Bed bugs: Diagnosis and treatment
How do you know if you have bed bugs?
To find out if you have bed bugs, you need to look for two things:
Bites on your body
Signs of bed bugs
Bites on your body: If you have bed bugs, you’re likely to have bites. Bed bug bites usually cause itchy welts. These welts usually appear in a zigzag pattern as show in the photo below.
Bed bug bites
When bedbugs bite, you often see clusters of bites. Each cluster usually contains 3 to 5 bites that appear in a zigzag pattern.
You’ll seldom see bed bugs, so many people mistakenly believe that mosquitoes, fleas, or spiders bit them. Sometimes people mistake bed bug bites for a common skin condition such as an itchy rash, hives, or chickenpox.
To make sure you have bed bugs, you’ll need to look for signs of bed bugs.
How to check for bed bugs
Although bed bugs don't usually require serious medical attention, they can cause a great deal of anxiety and restless nights. To help find bed bugs before they find you (and your belongings), dermatologists recommend looking for the following signs near places where you sleep.
How to check for bed bugs
Although bed bugs don’t usually require serious medical attention, they can cause a great deal of anxiety and restless nights. To help find bed bugs before they find you (and your belongings), dermatologists recommend looking for the following signs near places where you sleep.
Signs of bed bugs: This step is important. If you have a bed bug infestation, you need to find out so that you can get rid of the bed bugs. Getting rid of the bed bugs is the only way to stop the bites.
If you have a large number of bed bugs, you may see the bugs. Most people, however, only see signs of bed bugs. To look for signs of bed bugs, check the places that people sleep for the following:
A sweet, musty odor. Take a deep breath. If you notice a sweet, musty in your hotel room, cruise-ship cabin, or other sleeping area, there may be a heavy bed bug infestation in the room. Bed bugs produce chemicals to help them communicate, although not everyone will notice the smell.
Specks of blood on bedding, mattresses, or upholstered furniture such as couches and headboards. Look carefully at your blankets, sheets, and mattress pads and then check the mattress and box spring. Are there specks of blood anywhere, especially near the seams? If so, there could be a bed bug infestation. You should also check for specks of blood on all upholstered furniture, including couches and headboards.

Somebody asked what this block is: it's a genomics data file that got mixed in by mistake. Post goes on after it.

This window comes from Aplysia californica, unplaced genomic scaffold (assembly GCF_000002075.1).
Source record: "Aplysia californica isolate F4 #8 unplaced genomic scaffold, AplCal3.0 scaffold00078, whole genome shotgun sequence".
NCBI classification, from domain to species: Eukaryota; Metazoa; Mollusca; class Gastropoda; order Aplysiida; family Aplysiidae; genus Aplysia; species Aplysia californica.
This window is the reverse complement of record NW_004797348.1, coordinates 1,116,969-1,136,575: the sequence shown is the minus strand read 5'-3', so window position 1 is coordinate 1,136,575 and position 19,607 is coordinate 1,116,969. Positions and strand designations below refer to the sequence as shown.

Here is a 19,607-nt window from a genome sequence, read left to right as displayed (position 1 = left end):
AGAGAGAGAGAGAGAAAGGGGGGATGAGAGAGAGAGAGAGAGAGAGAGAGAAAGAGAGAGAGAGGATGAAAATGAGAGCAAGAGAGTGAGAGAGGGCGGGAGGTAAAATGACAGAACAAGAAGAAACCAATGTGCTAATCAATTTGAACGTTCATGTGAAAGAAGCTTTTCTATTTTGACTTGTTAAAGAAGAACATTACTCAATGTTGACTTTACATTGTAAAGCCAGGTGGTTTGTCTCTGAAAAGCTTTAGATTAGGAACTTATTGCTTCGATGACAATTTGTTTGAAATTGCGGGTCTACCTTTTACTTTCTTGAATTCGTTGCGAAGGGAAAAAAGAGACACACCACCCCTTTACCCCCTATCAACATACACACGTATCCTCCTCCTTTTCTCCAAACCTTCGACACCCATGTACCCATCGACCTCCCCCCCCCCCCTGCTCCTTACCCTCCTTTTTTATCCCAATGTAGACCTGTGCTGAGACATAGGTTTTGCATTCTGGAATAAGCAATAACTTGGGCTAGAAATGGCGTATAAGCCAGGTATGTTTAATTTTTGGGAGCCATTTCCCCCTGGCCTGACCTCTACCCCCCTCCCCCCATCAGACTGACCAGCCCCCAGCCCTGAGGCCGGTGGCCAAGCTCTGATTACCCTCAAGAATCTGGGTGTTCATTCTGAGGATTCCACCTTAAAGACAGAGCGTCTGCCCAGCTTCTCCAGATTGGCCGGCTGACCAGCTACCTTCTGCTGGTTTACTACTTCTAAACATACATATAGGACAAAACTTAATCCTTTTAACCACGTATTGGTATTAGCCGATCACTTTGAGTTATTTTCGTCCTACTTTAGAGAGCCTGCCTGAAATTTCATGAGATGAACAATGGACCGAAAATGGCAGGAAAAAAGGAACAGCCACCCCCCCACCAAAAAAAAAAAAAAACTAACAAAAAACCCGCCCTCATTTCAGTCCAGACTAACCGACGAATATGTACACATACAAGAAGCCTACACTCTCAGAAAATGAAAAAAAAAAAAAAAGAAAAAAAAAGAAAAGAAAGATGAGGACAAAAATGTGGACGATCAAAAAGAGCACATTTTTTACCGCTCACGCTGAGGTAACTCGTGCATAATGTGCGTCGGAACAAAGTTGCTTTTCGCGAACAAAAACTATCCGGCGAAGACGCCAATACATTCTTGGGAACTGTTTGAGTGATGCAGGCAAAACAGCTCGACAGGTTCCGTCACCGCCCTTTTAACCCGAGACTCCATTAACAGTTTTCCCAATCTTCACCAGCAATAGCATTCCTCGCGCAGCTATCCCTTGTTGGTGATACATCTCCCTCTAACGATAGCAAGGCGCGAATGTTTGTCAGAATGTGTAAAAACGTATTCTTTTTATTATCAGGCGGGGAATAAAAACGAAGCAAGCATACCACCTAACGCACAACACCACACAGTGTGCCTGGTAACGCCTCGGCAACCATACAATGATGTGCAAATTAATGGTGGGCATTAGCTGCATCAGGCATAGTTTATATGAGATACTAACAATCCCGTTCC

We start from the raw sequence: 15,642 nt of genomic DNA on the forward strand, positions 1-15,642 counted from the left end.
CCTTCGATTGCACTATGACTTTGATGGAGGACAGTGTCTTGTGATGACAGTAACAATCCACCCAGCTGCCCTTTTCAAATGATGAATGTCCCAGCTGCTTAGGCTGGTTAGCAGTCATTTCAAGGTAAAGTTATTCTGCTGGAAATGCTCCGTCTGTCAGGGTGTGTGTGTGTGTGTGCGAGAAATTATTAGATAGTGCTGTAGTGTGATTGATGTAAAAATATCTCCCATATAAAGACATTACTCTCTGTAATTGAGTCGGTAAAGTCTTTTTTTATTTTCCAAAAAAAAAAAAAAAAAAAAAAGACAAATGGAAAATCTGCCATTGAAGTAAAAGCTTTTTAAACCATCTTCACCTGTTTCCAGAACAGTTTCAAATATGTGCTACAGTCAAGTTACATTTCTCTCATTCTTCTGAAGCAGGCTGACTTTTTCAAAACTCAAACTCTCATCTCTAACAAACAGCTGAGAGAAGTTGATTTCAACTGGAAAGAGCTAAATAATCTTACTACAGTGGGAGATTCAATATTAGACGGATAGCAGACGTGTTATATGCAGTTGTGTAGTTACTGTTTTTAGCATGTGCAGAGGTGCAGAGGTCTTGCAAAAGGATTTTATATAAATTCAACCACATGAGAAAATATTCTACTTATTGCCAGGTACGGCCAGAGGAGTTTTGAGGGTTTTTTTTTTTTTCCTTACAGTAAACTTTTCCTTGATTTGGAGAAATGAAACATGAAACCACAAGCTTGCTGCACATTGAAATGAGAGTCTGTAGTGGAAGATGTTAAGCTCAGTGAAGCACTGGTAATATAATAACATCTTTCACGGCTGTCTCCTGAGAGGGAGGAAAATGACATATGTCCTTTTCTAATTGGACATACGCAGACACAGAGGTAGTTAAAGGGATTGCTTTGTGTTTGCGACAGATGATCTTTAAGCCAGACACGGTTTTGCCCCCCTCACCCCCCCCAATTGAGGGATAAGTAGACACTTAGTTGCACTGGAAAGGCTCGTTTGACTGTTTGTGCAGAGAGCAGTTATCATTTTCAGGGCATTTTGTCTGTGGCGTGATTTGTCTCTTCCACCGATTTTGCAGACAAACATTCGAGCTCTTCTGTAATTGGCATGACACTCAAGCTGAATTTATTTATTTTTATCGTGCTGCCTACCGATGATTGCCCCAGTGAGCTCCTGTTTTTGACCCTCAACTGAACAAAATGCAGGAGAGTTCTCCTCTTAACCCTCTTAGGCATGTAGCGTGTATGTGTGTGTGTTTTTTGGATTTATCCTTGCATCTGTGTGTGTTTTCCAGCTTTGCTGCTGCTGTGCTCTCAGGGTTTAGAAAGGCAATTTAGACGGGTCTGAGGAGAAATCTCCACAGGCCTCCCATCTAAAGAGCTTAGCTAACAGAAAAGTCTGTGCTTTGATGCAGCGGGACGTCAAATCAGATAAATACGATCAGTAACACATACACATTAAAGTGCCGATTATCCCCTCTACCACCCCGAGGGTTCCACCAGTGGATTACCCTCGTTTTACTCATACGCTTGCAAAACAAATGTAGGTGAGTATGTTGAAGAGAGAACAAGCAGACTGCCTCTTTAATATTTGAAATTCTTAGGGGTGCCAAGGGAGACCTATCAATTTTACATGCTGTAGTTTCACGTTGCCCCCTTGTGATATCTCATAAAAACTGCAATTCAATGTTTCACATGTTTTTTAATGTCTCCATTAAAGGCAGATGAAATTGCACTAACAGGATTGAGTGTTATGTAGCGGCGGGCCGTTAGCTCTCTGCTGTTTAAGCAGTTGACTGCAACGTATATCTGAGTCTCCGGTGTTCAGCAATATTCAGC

Exoskeletons. Bed bugs have an outer shell that they shed and leave behind. Do you see shell-like remains on the mattress, mattress pad, or beneath couch cushions?
Tiny, blackish specks. If you see blackish specks on the bedding, mattress, headboard, or beneath couch cushions, it could be bed bug excrement.
Eggs. After mating, female bed bugs lay white, oval eggs in cracks and crevices. Keep in mind that these will be small, as a bed bug is only about the size of an apple seed. The photo below shows a bed bug near eggs. The photo was magnified so that you can see the bed bug and eggs.
If you do get bed bugs and have many bites or a bite that looks infected, see a board-certified dermatologist. A dermatologist can treat an infection and help relieve the itch.
Bed bug with eggs
A bed bug is a tiny insect with a broad, oval body. If it has recently eaten, it has a reddish-brown color.
If you see bed bugs, they will likely scurry toward the closest hiding place. Any dark place such as inside a mattress or even a picture frame makes a good hiding place.
As you watch bed bugs move, it can look like they are flying or jumping because they can crawl quickly. Bed bugs cannot fly or jump; they can only crawl.
If you find signs of bed bugs, call a pest-control company or your property manager. You should not use bug spray or a fogger. These products have little effect on bed bugs.
Treating bed bug bites
You should see a dermatologist for treatment if you have:
Skin infection (bites feel tender or ooze discharge, such as pus)
An allergic skin reaction (skin red and swollen or hives)
Your dermatologist may prescribe the following to treat bed bug bites:
Allergic reaction. Some people may require an injection of an antihistamine, corticosteroid, or epinephrine (adrenaline) for a severe allergic reaction.
Infection. An infection may require an antibiotic. If the infection is mild, your dermatologist may recommend an antiseptic medication that you can buy without a prescription. Your dermatologist will tell you which one to use. Your dermatologist also may recommend an antiseptic to prevent a skin infection.
Itch. A prescription antihistamine pill or liquid can help. You also can apply a corticosteroid to the bites. Your dermatologist will tell you which is best for you.
If you do not have any signs of an infection or a serious reaction, you can often treat the bites at home.
To treat bed bug bites:
Wash the bites with soap and water. This will help prevent a skin infection and help reduce itchiness.
If the bites itch, apply a corticosteroid cream to the bites. You can get a weak form of this medicine without a prescription at your local drugstore. Stronger corticosteroids require a prescription.
Bed bug bites usually heal and go away within a week or two.
Leverkus M et al. “Bullous Allergic Hypersensitivity to Bed bug Bites Mediated by IgE against Salivary Nitrophorin." J of Invest Dermatol. 2006;126:2364-2366.
Liebold K et al. “Disseminated bullous eruption with systemic reaction caused by Cimex lectularius.” J Euro Acad of Dermat and Vener. 2003;17:461-463.
Steen CJ, Carbonaro PA, Schwartz RA. “Arthropods in dermatology.” J Am Acad Dermatol 2004; 50:819-42.